Is the move to an open-world racer shaping up to be a wise one? We go hands-on.
By Jason Imms on October 12, 2012 at 3:42 pm
Forza Horizon is an interesting change in direction for the series. Instead of burning rubber on a track, players will be blasting through open-world Colorado as they take part in the fictional Horizon Festival. This is still a Forza game: the green racing line and the focus on careful and considered cornering are still in place, but with them comes traffic, ad-hoc race challenges, and PR stunts and — I’m assuming — much more.
During my limited time with the game, the first thing that really struck me was just how amazing the setting looked this time around. More than once I came close to losing control of my vehicle due to being absorbed by the beauty of the landscape surrounding the track. Track racers are somewhat limited in this, whereas open world racers have the ability to really let their environment designers off the leash. Despite the fact that the game looked as though it had all of the sexy turned on, the framerate was as smooth as a new Duco — at least it was on the debug Xbox 360s that were running the demo.
The handling feels very reminiscent of Forza 4, though the two vehicles that I had available to me in the demo were both rear-wheel-drive muscle cars, which aren’t exactly known for their graceful cornering. Still, even in such a time-limited environment, I soon got a feel for the vehicle and was able negotiate some fairly complex corners without wrecking my totally pimpin’ ride.
While I was ripping Colorado to shreds in my Corvette Something-Or-Other, I happened across a little red hatchback that had the name “Frankie” floating above it. Well, Frankie was in my way and I wasn’t going to stand for it. After unsuccessfully attempting to ram his car off the sheer cliff face, I was prompted to challenge him to a race. “This will have to do,” I thought as I pressed X with a sneer. Given the difference in power between his car and mine I beat him handily, and as a result received some money and enough XP to level up and unlock a new car.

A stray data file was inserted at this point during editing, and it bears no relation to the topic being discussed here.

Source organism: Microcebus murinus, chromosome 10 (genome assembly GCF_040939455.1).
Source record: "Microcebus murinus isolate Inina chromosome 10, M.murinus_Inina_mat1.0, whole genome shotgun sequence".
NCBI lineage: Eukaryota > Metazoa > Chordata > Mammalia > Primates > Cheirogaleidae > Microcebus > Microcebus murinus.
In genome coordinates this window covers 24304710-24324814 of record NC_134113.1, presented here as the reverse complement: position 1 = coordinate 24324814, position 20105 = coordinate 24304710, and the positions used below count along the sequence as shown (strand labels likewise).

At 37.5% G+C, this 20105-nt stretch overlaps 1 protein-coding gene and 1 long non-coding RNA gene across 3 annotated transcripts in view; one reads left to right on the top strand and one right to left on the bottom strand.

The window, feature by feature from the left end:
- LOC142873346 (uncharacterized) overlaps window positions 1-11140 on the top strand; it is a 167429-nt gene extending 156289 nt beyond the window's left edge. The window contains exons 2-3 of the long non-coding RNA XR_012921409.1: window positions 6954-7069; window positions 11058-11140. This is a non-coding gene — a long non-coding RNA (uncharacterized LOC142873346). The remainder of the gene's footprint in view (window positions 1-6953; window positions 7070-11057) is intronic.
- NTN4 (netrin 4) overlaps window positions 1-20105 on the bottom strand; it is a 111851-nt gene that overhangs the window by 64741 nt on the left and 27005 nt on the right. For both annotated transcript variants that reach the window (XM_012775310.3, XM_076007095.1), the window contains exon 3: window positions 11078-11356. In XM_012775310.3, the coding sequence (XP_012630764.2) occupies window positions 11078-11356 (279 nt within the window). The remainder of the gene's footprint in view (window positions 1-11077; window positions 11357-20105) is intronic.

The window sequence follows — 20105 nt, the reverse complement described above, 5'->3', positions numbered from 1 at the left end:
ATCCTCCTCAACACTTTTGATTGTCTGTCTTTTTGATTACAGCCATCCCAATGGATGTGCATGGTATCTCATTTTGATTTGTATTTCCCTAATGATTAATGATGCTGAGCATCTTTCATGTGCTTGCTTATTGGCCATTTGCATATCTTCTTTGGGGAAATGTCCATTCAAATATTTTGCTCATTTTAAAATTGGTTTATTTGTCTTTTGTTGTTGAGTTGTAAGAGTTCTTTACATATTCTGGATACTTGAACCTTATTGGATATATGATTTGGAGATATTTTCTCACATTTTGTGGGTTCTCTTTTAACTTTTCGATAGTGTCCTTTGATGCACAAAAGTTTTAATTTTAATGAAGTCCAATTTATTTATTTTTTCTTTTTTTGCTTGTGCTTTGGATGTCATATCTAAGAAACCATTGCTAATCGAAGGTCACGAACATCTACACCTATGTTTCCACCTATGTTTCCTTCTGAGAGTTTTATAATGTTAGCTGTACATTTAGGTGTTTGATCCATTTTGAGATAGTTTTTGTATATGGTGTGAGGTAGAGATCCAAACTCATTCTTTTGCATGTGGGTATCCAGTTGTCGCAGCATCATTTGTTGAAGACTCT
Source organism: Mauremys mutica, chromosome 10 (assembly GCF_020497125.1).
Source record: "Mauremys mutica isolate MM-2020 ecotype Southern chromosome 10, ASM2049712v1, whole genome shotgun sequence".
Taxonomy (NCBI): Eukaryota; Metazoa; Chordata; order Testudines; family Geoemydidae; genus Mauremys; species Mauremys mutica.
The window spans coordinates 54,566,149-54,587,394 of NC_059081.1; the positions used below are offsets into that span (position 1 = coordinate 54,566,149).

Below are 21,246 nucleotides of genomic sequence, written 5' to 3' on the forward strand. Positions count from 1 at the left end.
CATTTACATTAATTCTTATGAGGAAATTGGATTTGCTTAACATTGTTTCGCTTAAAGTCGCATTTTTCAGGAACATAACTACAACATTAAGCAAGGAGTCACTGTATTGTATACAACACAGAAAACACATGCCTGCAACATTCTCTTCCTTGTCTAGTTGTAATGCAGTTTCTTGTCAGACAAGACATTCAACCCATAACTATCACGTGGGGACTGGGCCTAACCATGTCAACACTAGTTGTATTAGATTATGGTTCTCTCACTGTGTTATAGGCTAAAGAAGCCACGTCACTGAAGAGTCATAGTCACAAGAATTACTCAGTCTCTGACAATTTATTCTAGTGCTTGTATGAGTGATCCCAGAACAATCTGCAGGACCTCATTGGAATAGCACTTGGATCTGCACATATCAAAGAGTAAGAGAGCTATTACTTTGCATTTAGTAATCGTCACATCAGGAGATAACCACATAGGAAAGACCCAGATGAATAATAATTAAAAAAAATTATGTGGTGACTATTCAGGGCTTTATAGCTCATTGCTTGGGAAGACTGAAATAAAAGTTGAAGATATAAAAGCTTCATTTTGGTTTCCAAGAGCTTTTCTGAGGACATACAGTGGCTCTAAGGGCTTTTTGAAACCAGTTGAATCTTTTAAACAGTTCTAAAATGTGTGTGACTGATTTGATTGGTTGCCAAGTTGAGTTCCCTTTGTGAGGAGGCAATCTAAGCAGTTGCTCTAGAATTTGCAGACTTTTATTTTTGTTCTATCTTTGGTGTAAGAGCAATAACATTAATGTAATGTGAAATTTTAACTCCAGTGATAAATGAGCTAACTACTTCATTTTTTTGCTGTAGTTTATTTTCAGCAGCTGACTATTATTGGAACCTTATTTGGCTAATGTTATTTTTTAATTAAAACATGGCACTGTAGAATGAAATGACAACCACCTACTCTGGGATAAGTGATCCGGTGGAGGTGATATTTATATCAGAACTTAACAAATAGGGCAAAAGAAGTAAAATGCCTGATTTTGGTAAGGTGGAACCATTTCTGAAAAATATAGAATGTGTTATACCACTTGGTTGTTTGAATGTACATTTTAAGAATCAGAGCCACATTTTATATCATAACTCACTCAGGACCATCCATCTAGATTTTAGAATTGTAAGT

A short distance down the road, I pulled into what appeared to be a marquee full of scantily clad dancers. This gave me access to my garage, car modification, and PR stunts. I had hoped to attempt one of these stunts, but unfortunately the game bugged out and dropped me back into the world. While I didn’t get to try a stunt first-hand, I did speak to another member of the media who had raced against a stunt plane. This is definitely not your daddy’s Forza.
I’m sure that there is some contention between long-term Forza fans over the decision to move to an open-world model, but I for one had a great time with Horizons. I’ve never been a big fan of track racers, especially the more technical examples of the genre, so this was a refreshing discovery. I guess time — and sales numbers — will decide whether or not it will have any bearing on the future of the series.